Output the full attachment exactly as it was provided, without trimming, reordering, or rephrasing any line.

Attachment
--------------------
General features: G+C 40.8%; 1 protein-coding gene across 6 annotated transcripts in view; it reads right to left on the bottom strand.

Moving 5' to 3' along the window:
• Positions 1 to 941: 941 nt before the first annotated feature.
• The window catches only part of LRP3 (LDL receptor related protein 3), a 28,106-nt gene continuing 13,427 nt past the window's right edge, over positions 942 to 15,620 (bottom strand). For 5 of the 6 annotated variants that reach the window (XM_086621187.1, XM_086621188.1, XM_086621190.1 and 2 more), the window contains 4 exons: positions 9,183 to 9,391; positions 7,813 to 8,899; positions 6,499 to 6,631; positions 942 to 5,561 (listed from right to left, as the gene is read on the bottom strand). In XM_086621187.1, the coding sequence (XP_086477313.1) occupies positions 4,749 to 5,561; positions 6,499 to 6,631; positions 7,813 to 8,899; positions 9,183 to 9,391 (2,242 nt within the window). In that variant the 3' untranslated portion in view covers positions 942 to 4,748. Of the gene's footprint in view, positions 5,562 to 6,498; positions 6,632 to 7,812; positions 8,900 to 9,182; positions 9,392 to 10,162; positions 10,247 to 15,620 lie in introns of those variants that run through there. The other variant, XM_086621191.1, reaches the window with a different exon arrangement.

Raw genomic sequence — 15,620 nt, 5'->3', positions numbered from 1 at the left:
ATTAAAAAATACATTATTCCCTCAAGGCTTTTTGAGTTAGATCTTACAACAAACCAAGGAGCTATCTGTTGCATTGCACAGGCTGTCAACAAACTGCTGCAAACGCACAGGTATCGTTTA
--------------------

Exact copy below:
General features: G+C 40.8%; 1 protein-coding gene across 6 annotated transcripts in view; it reads right to left on the bottom strand.

Moving 5' to 3' along the window:
• Positions 1 to 941: 941 nt before the first annotated feature.
• The window catches only part of LRP3 (LDL receptor related protein 3), a 28,106-nt gene continuing 13,427 nt past the window's right edge, over positions 942 to 15,620 (bottom strand). For 5 of the 6 annotated variants that reach the window (XM_086621187.1, XM_086621188.1, XM_086621190.1 and 2 more), the window contains 4 exons: positions 9,183 to 9,391; positions 7,813 to 8,899; positions 6,499 to 6,631; positions 942 to 5,561 (listed from right to left, as the gene is read on the bottom strand). In XM_086621187.1, the coding sequence (XP_086477313.1) occupies positions 4,749 to 5,561; positions 6,499 to 6,631; positions 7,813 to 8,899; positions 9,183 to 9,391 (2,242 nt within the window). In that variant the 3' untranslated portion in view covers positions 942 to 4,748. Of the gene's footprint in view, positions 5,562 to 6,498; positions 6,632 to 7,812; positions 8,900 to 9,182; positions 9,392 to 10,162; positions 10,247 to 15,620 lie in introns of those variants that run through there. The other variant, XM_086621191.1, reaches the window with a different exon arrangement.

Raw genomic sequence — 15,620 nt, 5'->3', positions numbered from 1 at the left:
ATTAAAAAATACATTATTCCCTCAAGGCTTTTTGAGTTAGATCTTACAACAAACCAAGGAGCTATCTGTTGCATTGCACAGGCTGTCAACAAACTGCTGCAAACGCACAGGTATCGTTTA